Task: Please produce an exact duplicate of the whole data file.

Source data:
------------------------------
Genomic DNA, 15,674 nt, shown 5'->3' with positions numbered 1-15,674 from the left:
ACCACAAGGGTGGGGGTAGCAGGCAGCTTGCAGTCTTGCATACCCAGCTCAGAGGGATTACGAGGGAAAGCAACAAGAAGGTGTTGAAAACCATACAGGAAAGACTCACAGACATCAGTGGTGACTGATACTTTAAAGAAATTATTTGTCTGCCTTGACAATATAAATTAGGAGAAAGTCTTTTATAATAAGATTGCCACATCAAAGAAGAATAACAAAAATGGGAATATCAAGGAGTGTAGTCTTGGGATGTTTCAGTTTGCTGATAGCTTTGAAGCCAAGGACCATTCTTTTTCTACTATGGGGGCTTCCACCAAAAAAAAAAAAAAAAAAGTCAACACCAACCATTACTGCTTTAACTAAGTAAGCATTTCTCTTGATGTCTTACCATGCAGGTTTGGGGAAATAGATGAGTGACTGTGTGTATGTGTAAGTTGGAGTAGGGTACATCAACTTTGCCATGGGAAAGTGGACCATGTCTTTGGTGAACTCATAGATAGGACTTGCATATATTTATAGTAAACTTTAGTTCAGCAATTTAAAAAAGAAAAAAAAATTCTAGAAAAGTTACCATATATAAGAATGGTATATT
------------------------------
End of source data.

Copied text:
Genomic DNA, 15,674 nt, shown 5'->3' with positions numbered 1-15,674 from the left:
ACCACAAGGGTGGGGGTAGCAGGCAGCTTGCAGTCTTGCATACCCAGCTCAGAGGGATTACGAGGGAAAGCAACAAGAAGGTGTTGAAAACCATACAGGAAAGACTCACAGACATCAGTGGTGACTGATACTTTAAAGAAATTATTTGTCTGCCTTGACAATATAAATTAGGAGAAAGTCTTTTATAATAAGATTGCCACATCAAAGAAGAATAACAAAAATGGGAATATCAAGGAGTGTAGTCTTGGGATGTTTCAGTTTGCTGATAGCTTTGAAGCCAAGGACCATTCTTTTTCTACTATGGGGGCTTCCACCAAAAAAAAAAAAAAAAAAGTCAACACCAACCATTACTGCTTTAACTAAGTAAGCATTTCTCTTGATGTCTTACCATGCAGGTTTGGGGAAATAGATGAGTGACTGTGTGTATGTGTAAGTTGGAGTAGGGTACATCAACTTTGCCATGGGAAAGTGGACCATGTCTTTGGTGAACTCATAGATAGGACTTGCATATATTTATAGTAAACTTTAGTTCAGCAATTTAAAAAAGAAAAAAAAATTCTAGAAAAGTTACCATATATAAGAATGGTATATT